A lot of this boils down to common sense. A concert, a race track, etc. Any situation where sound level measurement is a 90 dba level or higher.

Resource Article: Hearing Health: The Dangers of iPod Use

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Summer Concert Healthy Hearing Tips

In addition to warmer weather, music concerts are some of the fun outdoor activities that make people look forward to summer. However, these enjoyable musical extravaganzas are not harmless. Their noise levels can range from 110 decibels (dB) to 140 dB which is way above the 85 dB cutoff level that experts agree damages hair cells in the ear and can lead to permanent deafness.

Use Ear Plugs

To prevent summer concert hearing damage one of the first things you can do is buy foam ear plugs and wear them during the concert. These disposable ear protection devices are relatively inexpensive and they can be purchased from drug stores without a prescription. The fact that they can reduce noise levels by 15 to 30 dB makes them very wise investments.

Choose Your Seats Wisely

Another summer concert healthy hearing tip is to choose seats that are not close to the speaker since they have the highest noise levels. If you cannot choose where to sit or stand, position your body so that you are at an angle from the speakers and not directly in front of them. If you cannot see where the speakers are placed, move to another part of the venue if you have to shout to speak to the person next to you because that suggests the sound is too loud and it is damaging your ears.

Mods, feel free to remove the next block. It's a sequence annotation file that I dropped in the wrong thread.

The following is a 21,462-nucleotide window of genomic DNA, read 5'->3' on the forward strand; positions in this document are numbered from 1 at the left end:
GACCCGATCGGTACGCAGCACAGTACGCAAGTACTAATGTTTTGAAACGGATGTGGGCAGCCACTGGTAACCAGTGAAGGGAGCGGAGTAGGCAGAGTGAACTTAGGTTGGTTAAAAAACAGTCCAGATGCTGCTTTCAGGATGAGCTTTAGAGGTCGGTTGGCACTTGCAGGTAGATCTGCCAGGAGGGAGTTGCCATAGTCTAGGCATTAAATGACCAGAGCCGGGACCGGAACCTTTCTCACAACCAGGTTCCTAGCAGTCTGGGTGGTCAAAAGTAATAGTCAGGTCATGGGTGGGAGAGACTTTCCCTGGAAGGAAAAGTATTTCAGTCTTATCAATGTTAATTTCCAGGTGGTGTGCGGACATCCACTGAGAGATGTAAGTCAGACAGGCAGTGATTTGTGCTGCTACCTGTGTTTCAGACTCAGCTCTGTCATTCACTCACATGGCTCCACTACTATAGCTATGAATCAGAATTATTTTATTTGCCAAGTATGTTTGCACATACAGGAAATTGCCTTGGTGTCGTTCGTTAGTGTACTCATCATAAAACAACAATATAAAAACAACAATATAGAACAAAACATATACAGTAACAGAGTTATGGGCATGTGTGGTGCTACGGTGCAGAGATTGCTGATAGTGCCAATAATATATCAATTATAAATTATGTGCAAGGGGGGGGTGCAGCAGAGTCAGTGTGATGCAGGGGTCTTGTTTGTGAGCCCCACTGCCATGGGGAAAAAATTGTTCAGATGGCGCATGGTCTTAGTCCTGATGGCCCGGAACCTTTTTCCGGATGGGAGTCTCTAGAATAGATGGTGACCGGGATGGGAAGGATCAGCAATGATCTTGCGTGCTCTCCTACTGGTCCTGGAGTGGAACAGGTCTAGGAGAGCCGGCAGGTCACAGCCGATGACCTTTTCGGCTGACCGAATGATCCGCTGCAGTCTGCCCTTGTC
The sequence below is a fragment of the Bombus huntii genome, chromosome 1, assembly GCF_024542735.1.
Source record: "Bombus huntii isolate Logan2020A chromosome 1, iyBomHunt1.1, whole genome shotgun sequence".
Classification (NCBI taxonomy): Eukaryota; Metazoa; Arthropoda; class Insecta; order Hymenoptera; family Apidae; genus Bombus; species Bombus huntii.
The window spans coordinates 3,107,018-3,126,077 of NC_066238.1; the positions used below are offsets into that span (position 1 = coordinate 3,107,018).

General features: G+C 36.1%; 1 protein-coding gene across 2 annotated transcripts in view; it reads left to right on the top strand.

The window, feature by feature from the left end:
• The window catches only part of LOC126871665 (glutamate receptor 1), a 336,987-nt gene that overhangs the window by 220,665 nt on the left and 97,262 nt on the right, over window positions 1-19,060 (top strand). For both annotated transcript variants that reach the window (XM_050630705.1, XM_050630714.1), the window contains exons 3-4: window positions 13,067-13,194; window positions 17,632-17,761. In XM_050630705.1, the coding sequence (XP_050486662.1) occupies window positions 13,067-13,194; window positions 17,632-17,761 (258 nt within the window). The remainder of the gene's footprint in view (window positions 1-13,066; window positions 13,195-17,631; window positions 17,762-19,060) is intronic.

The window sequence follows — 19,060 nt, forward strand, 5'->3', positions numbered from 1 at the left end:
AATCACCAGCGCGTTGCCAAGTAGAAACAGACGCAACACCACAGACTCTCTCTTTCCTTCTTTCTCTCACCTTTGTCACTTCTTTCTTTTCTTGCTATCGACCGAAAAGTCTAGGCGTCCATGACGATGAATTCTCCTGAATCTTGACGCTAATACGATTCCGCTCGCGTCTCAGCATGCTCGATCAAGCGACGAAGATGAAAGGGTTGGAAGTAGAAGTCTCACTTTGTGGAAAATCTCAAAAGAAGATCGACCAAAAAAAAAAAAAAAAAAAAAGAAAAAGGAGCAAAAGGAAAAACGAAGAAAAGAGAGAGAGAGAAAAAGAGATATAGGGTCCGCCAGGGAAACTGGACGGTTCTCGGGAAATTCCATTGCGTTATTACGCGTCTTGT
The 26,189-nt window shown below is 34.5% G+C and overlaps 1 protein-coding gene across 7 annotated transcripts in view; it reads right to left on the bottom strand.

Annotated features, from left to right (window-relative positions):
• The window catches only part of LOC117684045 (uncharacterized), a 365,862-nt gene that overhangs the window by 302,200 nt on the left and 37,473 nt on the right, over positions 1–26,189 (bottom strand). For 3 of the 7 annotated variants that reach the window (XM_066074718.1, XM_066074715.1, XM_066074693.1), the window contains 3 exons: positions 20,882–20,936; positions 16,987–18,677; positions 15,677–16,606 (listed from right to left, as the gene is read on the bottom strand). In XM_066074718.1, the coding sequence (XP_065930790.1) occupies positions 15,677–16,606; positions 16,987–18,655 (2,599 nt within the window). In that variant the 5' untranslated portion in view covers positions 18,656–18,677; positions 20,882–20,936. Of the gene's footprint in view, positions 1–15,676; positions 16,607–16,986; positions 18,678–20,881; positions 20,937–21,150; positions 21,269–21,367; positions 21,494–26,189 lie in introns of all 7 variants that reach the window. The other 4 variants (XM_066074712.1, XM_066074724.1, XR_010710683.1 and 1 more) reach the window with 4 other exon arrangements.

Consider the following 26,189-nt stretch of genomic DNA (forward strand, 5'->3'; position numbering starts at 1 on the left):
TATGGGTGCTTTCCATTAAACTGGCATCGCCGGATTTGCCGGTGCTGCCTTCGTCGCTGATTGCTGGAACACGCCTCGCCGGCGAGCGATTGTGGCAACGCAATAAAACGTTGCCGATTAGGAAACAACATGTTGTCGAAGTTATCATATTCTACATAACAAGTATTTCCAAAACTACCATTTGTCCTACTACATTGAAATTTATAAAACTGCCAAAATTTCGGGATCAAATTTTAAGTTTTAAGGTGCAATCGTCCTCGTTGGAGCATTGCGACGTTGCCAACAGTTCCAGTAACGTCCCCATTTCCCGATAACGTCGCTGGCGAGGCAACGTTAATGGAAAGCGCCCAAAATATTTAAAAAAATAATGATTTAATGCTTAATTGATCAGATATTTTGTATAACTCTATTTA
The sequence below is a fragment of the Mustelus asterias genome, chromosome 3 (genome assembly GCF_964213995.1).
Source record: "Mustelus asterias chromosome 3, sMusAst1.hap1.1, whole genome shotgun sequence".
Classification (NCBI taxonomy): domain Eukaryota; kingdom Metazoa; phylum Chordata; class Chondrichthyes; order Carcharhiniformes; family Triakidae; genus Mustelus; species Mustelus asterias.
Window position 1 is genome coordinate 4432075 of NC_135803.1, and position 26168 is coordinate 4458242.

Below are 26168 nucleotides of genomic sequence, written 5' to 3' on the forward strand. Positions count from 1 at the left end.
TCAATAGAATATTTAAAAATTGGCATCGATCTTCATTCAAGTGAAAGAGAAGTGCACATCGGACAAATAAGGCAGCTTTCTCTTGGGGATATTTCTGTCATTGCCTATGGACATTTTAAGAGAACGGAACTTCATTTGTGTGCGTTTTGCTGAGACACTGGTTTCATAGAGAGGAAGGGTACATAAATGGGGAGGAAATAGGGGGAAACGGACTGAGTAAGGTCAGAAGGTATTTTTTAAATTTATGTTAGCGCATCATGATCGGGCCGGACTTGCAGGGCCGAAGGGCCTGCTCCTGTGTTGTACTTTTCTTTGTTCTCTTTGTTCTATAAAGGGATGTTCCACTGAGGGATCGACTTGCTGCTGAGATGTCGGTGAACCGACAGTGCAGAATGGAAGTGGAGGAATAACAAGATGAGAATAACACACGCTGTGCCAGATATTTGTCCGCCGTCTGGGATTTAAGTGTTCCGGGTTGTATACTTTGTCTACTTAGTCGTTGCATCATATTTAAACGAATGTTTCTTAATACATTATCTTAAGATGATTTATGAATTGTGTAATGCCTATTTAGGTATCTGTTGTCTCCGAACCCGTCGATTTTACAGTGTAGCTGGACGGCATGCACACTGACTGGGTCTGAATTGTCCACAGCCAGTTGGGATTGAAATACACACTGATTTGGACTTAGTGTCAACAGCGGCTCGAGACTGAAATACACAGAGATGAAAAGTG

Take Breaks

A third thing you can do to protect your ears during summer concerts is to take 10 minute breaks in the concessions area or restrooms between performances. These breaks will give your ears time to recover from the loud noises bombarding them.

Leave If Needed

A fourth summer concert healthy hearing tip is to leave the concert immediately if you develop ringing or pain in your ears.

Written by: Marian Kim, FizzNiche Staff Writer

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Are Toys Too Noisy?

iphone-apps-hearing-testWhen children are young, noises that may appear tolerable to adults are not always suitable for children. Adults need to go extra lengths to protect their children’s ears, as exposure to loud noises can damage a child’s ears over time. Taking extra cautionary measures now will ensure your child’s hearing health for the future.

There are many toys out there that make noise and pose a threat to children. Examples of toys that pose a noise danger include:

  • Talking dolls
  • Vehicles with horns and sirens